But back to your question. Generally speaking, we think of field services as all relevant IT work that requires actually going to customers’ premises. As a rule, this means user-focused service business relating to areas such as end user, break/fix and lifecycle services. Or, to put it another way, on-site service is used for incidents and service requests for hardware and software, both in offices and at data centers.
In addition to operational field services, Proservia FS offers consulting in related matters and can take on specific (local) responsibilities, such as in software support.
How important is Proservia Field Services within Proservia Germany?
We are embedded in our parent company, which means that we are able to access shared resources and direct our strengths toward the respective core area of expertise.
For example, we share the same sales and account teams, which means that we avert potential conflicts of interest or inefficiencies in exchanging information.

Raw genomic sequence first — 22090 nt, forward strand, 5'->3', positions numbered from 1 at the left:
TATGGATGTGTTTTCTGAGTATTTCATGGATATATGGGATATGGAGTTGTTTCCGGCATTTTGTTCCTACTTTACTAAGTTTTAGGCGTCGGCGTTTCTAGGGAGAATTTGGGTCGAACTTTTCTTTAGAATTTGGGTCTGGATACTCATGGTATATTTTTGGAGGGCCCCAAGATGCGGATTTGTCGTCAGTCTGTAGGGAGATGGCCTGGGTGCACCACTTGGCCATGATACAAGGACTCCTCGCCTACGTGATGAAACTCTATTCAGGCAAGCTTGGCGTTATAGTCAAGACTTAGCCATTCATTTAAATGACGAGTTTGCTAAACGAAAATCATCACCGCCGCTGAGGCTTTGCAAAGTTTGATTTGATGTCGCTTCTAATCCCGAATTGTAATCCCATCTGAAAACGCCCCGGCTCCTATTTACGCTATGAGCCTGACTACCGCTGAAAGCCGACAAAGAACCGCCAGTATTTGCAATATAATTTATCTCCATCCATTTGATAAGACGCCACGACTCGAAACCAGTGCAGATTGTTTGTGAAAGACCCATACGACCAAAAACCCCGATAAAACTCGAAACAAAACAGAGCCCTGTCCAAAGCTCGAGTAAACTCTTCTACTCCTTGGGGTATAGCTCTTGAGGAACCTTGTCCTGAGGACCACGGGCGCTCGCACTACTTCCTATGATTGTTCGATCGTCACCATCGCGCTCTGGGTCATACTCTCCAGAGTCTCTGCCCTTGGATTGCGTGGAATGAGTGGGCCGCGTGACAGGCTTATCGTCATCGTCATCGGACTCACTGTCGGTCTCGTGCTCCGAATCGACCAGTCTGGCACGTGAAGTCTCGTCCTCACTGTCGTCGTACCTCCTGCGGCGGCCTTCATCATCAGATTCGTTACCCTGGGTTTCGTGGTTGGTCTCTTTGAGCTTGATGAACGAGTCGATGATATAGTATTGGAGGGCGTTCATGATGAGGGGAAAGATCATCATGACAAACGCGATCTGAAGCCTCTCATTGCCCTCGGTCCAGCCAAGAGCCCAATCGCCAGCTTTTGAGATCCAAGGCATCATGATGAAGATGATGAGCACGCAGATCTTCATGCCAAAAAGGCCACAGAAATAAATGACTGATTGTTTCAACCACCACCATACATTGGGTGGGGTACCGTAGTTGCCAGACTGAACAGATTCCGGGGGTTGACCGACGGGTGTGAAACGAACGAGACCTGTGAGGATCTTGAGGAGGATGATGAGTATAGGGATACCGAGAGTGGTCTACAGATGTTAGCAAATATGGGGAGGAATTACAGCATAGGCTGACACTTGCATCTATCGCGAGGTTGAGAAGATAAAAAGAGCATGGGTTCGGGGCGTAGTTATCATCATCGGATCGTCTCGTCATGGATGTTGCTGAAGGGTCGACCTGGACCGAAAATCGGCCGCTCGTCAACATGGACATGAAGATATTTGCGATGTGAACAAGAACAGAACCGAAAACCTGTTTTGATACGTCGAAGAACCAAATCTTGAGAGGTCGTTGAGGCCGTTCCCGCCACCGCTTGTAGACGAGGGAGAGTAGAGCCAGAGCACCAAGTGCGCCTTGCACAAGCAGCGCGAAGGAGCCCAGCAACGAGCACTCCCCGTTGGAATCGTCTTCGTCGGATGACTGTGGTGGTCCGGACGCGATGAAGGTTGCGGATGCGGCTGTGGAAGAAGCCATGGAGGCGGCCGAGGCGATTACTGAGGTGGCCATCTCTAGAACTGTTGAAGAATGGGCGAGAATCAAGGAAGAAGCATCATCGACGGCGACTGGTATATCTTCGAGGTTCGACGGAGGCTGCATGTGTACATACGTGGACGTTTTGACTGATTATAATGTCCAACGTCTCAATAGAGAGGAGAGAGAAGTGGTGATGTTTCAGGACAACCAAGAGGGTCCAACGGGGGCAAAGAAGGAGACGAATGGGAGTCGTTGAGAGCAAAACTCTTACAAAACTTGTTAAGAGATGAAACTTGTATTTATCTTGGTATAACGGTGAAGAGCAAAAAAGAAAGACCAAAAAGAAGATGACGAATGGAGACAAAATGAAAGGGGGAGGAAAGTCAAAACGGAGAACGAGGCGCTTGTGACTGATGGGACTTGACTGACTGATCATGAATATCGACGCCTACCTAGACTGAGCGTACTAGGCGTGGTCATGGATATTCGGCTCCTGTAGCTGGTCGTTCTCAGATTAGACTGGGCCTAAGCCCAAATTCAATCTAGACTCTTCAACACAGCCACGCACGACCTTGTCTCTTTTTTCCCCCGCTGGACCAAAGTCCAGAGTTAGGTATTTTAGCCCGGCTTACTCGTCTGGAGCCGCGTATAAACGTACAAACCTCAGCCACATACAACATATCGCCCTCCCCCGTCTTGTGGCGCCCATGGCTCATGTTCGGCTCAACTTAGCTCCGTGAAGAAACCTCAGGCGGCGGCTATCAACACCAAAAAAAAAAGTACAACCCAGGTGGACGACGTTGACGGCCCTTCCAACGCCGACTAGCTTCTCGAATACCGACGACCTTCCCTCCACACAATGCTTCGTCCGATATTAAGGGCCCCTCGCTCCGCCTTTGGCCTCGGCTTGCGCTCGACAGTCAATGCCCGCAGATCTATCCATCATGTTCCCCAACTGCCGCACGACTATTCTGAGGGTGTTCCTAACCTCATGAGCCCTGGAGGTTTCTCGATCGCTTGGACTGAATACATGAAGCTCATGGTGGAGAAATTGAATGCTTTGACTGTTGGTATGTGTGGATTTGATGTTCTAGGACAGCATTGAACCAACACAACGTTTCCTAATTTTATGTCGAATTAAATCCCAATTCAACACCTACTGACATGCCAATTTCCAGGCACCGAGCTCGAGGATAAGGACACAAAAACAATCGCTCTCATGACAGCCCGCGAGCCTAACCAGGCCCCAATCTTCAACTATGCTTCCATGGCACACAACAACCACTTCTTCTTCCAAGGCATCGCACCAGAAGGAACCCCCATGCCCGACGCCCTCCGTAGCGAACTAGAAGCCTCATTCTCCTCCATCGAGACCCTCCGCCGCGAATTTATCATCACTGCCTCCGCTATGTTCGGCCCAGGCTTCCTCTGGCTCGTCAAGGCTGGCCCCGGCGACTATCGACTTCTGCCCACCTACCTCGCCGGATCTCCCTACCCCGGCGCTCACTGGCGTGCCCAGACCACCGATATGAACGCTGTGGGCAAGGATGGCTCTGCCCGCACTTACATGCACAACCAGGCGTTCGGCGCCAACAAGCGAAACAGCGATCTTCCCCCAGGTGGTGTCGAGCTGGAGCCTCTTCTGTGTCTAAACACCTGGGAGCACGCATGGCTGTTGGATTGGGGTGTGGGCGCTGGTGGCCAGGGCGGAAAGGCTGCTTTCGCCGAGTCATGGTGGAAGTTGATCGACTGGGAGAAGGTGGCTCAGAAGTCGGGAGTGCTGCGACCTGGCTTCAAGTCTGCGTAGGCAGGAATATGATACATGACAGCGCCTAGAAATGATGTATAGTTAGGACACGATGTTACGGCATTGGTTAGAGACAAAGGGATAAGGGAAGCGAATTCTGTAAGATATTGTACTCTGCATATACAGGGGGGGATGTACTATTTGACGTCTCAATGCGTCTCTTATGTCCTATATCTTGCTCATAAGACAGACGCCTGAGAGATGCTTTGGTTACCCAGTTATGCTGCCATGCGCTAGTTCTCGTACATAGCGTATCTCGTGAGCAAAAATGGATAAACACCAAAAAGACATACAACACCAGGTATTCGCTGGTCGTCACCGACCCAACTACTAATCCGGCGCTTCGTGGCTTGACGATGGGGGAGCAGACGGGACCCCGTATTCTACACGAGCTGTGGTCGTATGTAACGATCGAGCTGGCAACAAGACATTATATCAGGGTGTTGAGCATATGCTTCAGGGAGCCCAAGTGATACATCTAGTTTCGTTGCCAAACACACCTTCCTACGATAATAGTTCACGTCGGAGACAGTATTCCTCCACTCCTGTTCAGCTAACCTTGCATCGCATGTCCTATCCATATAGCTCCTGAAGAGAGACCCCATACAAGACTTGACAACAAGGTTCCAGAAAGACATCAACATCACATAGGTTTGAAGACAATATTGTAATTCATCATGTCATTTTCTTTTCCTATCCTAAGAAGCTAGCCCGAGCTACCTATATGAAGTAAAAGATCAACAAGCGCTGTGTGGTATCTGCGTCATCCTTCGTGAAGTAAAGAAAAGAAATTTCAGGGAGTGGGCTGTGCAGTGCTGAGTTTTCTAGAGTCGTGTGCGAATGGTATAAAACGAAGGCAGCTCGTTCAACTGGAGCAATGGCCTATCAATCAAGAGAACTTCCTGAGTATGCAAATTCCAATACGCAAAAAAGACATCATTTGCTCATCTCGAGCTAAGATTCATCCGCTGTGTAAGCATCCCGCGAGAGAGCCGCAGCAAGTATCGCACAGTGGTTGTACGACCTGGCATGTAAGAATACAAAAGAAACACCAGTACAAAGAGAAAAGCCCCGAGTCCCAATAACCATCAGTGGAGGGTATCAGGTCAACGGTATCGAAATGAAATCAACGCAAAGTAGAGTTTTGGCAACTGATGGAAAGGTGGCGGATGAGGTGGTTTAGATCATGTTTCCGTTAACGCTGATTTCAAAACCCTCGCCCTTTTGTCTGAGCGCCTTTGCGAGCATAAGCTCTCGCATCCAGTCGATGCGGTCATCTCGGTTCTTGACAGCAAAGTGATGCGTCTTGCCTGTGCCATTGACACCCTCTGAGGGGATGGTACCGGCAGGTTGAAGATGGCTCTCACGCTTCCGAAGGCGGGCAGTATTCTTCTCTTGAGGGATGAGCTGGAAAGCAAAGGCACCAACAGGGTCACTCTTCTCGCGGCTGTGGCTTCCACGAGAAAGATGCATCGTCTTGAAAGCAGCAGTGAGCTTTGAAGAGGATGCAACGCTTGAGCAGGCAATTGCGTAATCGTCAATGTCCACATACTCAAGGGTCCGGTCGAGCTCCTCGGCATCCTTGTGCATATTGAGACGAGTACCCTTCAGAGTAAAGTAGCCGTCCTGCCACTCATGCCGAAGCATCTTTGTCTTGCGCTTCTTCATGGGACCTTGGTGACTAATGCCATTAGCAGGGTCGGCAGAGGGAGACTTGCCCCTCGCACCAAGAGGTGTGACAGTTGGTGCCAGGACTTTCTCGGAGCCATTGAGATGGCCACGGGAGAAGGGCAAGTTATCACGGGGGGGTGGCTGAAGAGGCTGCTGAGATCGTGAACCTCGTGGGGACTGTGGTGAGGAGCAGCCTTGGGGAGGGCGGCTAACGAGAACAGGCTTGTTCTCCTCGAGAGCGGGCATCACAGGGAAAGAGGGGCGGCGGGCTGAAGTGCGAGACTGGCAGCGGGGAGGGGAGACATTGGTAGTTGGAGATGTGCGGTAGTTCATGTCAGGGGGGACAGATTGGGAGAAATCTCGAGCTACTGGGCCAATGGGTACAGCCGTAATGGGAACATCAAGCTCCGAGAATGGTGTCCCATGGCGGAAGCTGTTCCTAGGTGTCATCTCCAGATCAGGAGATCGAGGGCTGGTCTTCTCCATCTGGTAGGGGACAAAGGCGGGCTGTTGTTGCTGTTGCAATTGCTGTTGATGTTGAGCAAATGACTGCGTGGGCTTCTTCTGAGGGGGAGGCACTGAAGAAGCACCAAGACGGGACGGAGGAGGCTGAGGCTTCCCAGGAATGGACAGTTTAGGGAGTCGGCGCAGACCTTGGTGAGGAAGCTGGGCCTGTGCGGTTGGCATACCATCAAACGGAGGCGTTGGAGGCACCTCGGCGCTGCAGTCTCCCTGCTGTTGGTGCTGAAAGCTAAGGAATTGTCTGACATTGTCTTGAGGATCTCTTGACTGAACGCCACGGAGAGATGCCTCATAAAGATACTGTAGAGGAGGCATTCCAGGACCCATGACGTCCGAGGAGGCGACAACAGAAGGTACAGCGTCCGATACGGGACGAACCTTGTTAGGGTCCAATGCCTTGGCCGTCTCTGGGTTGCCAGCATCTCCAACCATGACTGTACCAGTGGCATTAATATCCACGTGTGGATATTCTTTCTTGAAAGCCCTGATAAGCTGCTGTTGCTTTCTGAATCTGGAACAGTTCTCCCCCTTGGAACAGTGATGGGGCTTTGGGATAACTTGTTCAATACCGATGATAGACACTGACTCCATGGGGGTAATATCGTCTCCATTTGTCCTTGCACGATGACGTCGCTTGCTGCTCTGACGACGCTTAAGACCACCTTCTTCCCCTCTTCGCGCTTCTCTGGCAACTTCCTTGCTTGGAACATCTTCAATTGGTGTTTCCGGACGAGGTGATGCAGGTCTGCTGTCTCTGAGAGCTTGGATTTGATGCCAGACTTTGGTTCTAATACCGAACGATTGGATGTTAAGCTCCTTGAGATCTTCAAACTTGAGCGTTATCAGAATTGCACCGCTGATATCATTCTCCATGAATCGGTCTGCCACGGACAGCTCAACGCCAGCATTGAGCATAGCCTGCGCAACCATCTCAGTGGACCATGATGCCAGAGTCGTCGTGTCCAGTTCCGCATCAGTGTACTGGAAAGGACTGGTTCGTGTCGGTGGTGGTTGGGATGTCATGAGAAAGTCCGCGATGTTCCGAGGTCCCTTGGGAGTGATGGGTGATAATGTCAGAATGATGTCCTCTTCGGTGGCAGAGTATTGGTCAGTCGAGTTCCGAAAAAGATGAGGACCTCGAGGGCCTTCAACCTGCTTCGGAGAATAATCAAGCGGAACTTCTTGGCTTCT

We also work within the same infrastructure, which enables us to avoid incurring unnecessary costs. We are happy to pass these commercial benefits on to our customers.
Our extensive portfolio allows us to offer customers services that they may not even have thought about at first, all from a single source. That, coupled with the power of ManpowerGroup, one of the world’s largest providers of solutions relating to personnel recruitment and transformation, opens up room for thinking in entirely different categories that do not necessarily have to be specific to IT. This makes us very appealing as a partner, especially for the Germany’s formidable small and medium-sized manufacturing sector.